Construction workers in the central business district of Sydney, Australia on Oct 7, 2021. (MARK BAKER / AP)
SYDNEY – Australia's peak union body, the Australian Council of Trade Unions, has joined calls to increase the nation's cap on overseas workers to help address widespread labor shortages, a problem drawing attention across industry and government.
The report agreed that the boost was necessary, but said it would be important to create a plan that doesn't exploit foreign workers nor neglect the development of local skills
The report came following the Australian federal government's decision made late last week to increase foreign workers intake from 160,000 to between 180,000 and 200,000.
The ACTU report released on Wednesday addressed considerations that needed to be made when increasing the cap on foreign workers.
The report agreed that the boost was necessary, but said it would be important to create a plan that doesn't exploit foreign workers nor neglect the development of local skills.
"Our migration and skills systems are broken. This has resulted in the mass exploitation of temporary migrant workers and the neglect and decay of our skills training system," said ACTU President Michele O'Neil.
On Wednesday, the Australian government announced the funding of 20,000 additional university places, citing the fact that 90 percent of new jobs in the next five years will require a tertiary education.
As Australia has emerged from the pandemic, the nation's unemployment rate has reached its lowest rate since 1974 at just 3.5 percent.
According to an end of June report from the Australian Bureau of Statistics, job vacancies now sit at 480,100, a number just under the number of people who are officially unemployed.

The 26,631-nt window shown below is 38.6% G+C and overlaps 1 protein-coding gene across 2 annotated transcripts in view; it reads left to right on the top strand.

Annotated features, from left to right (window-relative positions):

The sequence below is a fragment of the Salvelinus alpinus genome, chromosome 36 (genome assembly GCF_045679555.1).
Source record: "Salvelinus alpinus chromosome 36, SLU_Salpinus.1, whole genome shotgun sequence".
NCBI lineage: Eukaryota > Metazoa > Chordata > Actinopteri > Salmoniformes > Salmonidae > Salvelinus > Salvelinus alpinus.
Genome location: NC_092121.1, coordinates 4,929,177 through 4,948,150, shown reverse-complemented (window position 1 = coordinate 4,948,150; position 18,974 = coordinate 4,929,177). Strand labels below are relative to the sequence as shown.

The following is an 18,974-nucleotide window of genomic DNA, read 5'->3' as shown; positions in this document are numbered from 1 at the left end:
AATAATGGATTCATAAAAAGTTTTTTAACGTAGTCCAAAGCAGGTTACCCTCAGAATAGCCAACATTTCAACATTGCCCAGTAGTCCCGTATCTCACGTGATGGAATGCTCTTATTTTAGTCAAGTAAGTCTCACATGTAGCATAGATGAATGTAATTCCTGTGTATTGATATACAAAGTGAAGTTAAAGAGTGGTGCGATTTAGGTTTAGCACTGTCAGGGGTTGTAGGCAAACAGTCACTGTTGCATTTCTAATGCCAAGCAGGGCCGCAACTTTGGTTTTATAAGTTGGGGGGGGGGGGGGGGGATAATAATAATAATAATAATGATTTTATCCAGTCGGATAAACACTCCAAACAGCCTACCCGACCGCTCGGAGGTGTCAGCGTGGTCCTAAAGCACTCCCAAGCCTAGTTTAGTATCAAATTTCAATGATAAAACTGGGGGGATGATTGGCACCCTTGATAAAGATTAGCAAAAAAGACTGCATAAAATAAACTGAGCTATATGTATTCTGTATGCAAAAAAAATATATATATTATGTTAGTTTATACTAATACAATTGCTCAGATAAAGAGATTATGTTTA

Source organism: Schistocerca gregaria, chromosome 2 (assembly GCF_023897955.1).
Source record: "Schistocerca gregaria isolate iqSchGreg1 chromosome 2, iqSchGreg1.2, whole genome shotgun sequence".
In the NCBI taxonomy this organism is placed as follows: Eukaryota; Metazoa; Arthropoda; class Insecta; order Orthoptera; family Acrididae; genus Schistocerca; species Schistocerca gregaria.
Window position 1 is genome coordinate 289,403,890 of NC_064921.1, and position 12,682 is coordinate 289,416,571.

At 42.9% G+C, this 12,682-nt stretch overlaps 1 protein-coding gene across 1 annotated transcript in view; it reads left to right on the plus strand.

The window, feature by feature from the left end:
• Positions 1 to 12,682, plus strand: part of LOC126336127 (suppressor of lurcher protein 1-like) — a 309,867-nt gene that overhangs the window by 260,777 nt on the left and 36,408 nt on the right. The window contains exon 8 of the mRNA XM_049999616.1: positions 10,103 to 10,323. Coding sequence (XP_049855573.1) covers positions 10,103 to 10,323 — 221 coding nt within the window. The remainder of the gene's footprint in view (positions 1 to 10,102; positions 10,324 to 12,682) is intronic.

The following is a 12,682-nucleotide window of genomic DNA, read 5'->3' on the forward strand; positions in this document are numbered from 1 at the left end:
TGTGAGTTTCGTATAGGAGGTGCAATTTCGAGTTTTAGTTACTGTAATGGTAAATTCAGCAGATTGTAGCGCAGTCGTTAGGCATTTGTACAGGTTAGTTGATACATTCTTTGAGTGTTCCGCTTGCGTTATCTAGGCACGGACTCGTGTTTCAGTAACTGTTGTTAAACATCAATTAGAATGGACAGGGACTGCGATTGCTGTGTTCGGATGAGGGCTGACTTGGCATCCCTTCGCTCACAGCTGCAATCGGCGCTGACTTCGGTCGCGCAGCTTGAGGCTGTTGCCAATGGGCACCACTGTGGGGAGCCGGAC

A recent report from the National Bank of Australia found that four in 10 Australian small and medium businesses believed the labor shortage was having a "very significant impact on their business"
This has led to widespread labor shortages, most pronounced in hospitality, retail and service industries, which in the past have relied on a flow of foreign workers that was all but cut-off during the first two years of the pandemic.
A recent report from the National Bank of Australia found that four in 10 Australian small and medium businesses believed the labor shortage was having a "very significant impact on their business".
"When I'm out talking with customers, the number one issue they continue to raise is labor shortages, and this is across all sectors, and all parts of the country", said the bank's Group Executive for Business and Private Banking Andrew Irvine.
Angela Knox, associate professor of human resource management and industrial relations at the University of Sydney, told Xinhua on Wednesday that despite the low unemployment figures, high levels of underemployment pointed to a lack of utilization in Australia's domestic labor market.
"When we know that there's massive growth of underutilized people, then employers need to rethink the kinds of jobs that they are offering, and make those jobs higher quality and more attractive," she said.
She said this meant that the industries struggling to recruit would need to improve the quality of their jobs and provide training for internalized labor markets, which would not only benefit employers but also overall productivity.
"Employers might initially see wage increases and additional benefits as a cost over the longer term, but that's recovered through higher levels of productivity, innovation, reduced turnover, reduced absenteeism, there is a really significant range of positive outcomes from good quality jobs."
She said that while foreign labor may allow Australian companies to circumvent this in the short term, ultimately, providing better conditions to all workers would be crucial to a productive workforce.
"Historically, Australia has benefited from having foreign workers with an extremely high work ethic. Their commitment and different skills, knowledge and experience create the wealth of our country."
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